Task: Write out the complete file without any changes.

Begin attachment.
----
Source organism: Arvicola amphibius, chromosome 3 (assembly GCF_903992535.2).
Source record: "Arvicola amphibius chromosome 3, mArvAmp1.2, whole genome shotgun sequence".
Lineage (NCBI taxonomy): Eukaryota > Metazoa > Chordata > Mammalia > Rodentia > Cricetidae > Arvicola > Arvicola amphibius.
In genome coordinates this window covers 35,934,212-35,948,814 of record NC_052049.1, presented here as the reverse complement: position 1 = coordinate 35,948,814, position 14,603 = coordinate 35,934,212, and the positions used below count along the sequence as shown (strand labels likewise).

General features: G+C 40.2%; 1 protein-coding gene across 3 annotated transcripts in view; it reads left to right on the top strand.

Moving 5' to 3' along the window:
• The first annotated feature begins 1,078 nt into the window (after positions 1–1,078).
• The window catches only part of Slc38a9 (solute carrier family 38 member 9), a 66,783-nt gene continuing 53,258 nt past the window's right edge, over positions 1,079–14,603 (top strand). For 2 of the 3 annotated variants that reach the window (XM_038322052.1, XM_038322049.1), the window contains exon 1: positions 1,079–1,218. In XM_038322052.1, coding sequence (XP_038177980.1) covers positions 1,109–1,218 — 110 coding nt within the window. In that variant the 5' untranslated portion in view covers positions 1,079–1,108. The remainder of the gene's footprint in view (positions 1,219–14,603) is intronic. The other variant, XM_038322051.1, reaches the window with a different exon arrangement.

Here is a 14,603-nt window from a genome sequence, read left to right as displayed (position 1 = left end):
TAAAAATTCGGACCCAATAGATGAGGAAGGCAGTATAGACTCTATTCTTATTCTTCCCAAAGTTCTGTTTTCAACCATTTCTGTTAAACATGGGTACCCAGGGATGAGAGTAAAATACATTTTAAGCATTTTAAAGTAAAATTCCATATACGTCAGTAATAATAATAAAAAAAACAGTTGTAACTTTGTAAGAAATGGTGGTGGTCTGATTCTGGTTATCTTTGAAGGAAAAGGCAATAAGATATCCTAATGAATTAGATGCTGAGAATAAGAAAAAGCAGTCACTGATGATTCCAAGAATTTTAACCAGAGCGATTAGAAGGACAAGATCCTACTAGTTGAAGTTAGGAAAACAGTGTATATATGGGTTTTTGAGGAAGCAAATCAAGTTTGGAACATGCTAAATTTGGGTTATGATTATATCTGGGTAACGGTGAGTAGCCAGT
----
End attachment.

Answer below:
Source organism: Arvicola amphibius, chromosome 3 (assembly GCF_903992535.2).
Source record: "Arvicola amphibius chromosome 3, mArvAmp1.2, whole genome shotgun sequence".
Lineage (NCBI taxonomy): Eukaryota > Metazoa > Chordata > Mammalia > Rodentia > Cricetidae > Arvicola > Arvicola amphibius.
In genome coordinates this window covers 35,934,212-35,948,814 of record NC_052049.1, presented here as the reverse complement: position 1 = coordinate 35,948,814, position 14,603 = coordinate 35,934,212, and the positions used below count along the sequence as shown (strand labels likewise).

General features: G+C 40.2%; 1 protein-coding gene across 3 annotated transcripts in view; it reads left to right on the top strand.

Moving 5' to 3' along the window:
• The first annotated feature begins 1,078 nt into the window (after positions 1–1,078).
• The window catches only part of Slc38a9 (solute carrier family 38 member 9), a 66,783-nt gene continuing 53,258 nt past the window's right edge, over positions 1,079–14,603 (top strand). For 2 of the 3 annotated variants that reach the window (XM_038322052.1, XM_038322049.1), the window contains exon 1: positions 1,079–1,218. In XM_038322052.1, coding sequence (XP_038177980.1) covers positions 1,109–1,218 — 110 coding nt within the window. In that variant the 5' untranslated portion in view covers positions 1,079–1,108. The remainder of the gene's footprint in view (positions 1,219–14,603) is intronic. The other variant, XM_038322051.1, reaches the window with a different exon arrangement.

Here is a 14,603-nt window from a genome sequence, read left to right as displayed (position 1 = left end):
TAAAAATTCGGACCCAATAGATGAGGAAGGCAGTATAGACTCTATTCTTATTCTTCCCAAAGTTCTGTTTTCAACCATTTCTGTTAAACATGGGTACCCAGGGATGAGAGTAAAATACATTTTAAGCATTTTAAAGTAAAATTCCATATACGTCAGTAATAATAATAAAAAAAACAGTTGTAACTTTGTAAGAAATGGTGGTGGTCTGATTCTGGTTATCTTTGAAGGAAAAGGCAATAAGATATCCTAATGAATTAGATGCTGAGAATAAGAAAAAGCAGTCACTGATGATTCCAAGAATTTTAACCAGAGCGATTAGAAGGACAAGATCCTACTAGTTGAAGTTAGGAAAACAGTGTATATATGGGTTTTTGAGGAAGCAAATCAAGTTTGGAACATGCTAAATTTGGGTTATGATTATATCTGGGTAACGGTGAGTAGCCAGT